I've got this picture of my Daddy before I was ever delivered from heaven to south of the Mason Dixon into his unsuspecting life. He's sitting on a fencepost as a teenager actin' the fool. He and his sharecropper family had survived the Great Depression and he was probably a freshman in high school, give or take a couple of years. He looks happy and full of hope and faith. Billy went to the ag college up in Martin Tennessee and got a degree in farming and wildlife and such. As fate would have it, this farm became his to oversee shortly after his Air Force duty and graduation. His day job was with the US Department of Agriculture tracking bugs with colored pins on a giant United States map. He would scour the surrounding West Tennessee counties and come home for a good hot red-faced supper of vegetables that he had grown himself, fried just so by Mama and accompanied by homemade biscuits. Dang, that woman can cook like a wizard! Purple hull peas are his favorite and I reckon I inherited that trait. You have to cook 'em just so...for a long time with bacon and plenty of water until they're soft enough not to crack a tooth. Funny thing about those purple hulls. They get better every time you warm 'em up again. Peaches'n'cream corn is the same way. Daddy joined the Methodist church back when he married MaMa and has served the least of these like Jesus would do in so many ways. Prior to that he was a Southern Baptist, drug to church by Miss Laura who was always in the business of saving souls for the Lord. They all lived out there on the road to Roellen, right close to Billy Yeargin and them. When Daddy was just a boy, he fell out of the barn loft and broke both of his arms. Those bossy sisters of his wiped his tail until the arm bones healed enough for him to do the job. The oldest was Mary Virginia, with Helen close behind. The baby sister goes by the name of Katherine Rose...Kathy for short. We used to go to family reunions down in Blue Mountain, Mississippi where his family lived. I remember a big old house with a huge wrap around porch and lots of homemade pie. Since it was Mississippi in the summer, it was hot as hades but I didn't care as long as the screen doors didn't pop me me in the butt runnin' in and out to play. Life was good for the farmer's daughter. We went fishing in the cowponds with cane poles and dreams of the big bite. When winter set in it was time for the calves to be delivered and sometimes he would do the deed in the middle of a snowy night, all clad in insulated coveralls and totin' a chain to drag that baby moo into our beautiful world. One Christmas Eve he snuck out and made some reindeer tracks in the snow covered yard so that us kids would wake up to the miracle of Santa. He loves dogs, especially border collies.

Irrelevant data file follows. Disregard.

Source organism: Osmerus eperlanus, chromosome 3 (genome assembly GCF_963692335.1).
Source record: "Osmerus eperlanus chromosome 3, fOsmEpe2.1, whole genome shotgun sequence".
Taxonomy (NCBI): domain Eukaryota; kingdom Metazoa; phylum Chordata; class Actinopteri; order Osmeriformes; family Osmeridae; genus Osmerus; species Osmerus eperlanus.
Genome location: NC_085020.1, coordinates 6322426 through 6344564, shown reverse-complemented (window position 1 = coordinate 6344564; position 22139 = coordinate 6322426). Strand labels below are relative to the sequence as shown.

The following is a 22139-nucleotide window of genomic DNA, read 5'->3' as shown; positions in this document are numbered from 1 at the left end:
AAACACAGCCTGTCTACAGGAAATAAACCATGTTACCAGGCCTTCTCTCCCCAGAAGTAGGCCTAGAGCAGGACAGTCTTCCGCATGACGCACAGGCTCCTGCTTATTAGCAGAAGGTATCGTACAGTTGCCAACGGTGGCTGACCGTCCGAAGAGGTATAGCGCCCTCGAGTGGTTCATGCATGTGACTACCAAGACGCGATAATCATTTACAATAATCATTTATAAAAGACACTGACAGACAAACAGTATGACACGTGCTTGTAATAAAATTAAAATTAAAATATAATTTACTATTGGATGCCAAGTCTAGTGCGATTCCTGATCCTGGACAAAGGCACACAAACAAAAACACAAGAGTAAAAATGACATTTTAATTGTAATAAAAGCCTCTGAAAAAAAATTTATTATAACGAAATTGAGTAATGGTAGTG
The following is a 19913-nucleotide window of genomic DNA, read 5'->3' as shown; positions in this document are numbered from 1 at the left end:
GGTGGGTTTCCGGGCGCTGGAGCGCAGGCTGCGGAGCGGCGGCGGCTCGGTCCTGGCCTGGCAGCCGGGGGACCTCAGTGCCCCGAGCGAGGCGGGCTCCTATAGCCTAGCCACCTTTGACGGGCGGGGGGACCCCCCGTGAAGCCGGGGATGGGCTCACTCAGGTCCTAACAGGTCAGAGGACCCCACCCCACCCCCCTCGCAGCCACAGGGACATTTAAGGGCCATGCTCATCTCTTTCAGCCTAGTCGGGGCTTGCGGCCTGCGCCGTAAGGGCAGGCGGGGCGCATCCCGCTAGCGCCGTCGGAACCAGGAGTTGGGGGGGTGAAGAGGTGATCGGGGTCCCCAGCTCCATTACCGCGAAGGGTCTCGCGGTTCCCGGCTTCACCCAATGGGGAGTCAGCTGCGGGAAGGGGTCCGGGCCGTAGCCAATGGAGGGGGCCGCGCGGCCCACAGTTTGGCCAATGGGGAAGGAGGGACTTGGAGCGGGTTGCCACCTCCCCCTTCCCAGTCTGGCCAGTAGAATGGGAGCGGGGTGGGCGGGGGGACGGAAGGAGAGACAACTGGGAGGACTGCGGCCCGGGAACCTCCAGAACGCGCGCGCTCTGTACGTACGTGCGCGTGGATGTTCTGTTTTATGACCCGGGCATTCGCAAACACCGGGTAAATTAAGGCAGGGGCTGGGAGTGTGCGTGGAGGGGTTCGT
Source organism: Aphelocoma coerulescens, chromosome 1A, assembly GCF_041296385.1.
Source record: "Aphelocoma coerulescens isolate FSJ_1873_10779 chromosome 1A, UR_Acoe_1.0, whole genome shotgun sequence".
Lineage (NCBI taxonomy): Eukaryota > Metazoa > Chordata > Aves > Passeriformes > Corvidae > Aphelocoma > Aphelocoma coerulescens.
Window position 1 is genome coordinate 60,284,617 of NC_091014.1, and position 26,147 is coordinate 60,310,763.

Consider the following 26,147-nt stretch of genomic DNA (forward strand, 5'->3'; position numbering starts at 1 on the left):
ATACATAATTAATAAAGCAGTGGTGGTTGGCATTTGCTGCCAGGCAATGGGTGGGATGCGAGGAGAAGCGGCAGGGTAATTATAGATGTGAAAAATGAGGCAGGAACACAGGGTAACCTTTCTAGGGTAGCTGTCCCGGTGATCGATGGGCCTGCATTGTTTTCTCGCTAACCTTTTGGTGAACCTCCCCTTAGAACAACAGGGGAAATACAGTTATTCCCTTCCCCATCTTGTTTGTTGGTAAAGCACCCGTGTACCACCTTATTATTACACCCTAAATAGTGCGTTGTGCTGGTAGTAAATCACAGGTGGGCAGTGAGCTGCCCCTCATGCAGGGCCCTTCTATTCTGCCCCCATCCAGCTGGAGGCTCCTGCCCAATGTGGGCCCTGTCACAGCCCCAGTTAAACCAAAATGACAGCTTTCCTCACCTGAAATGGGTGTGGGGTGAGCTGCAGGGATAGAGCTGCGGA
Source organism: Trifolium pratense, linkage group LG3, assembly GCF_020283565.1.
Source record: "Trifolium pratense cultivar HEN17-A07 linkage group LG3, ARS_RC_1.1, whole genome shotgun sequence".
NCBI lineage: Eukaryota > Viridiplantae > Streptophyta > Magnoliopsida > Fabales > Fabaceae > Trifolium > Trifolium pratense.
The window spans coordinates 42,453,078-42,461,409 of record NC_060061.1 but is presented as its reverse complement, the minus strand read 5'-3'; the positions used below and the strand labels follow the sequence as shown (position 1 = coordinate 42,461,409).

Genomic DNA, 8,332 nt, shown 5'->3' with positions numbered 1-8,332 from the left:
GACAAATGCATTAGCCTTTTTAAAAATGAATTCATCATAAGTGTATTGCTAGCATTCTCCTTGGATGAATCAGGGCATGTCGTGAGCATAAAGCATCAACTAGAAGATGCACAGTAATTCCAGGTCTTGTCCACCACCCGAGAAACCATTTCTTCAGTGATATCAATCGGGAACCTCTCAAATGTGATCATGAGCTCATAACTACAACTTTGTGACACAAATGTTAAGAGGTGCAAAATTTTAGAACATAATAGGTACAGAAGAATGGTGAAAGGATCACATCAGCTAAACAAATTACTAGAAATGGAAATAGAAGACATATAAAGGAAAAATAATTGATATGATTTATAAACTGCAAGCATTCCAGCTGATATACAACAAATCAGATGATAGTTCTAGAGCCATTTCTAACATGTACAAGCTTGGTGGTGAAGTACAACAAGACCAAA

I made Daddy cry one time, and I'll never forget the shame I felt over that. Late one night I crept out of the house to meet a boy out on the road for some smooching. Sometimes I still do feel like I've disappointed him in some way, but in my heart I know he's proud of who I am because I'm a lot like him. I can pitch a runnin' Stafford fit with the best of them. Happy Father's Day, BG. You done good.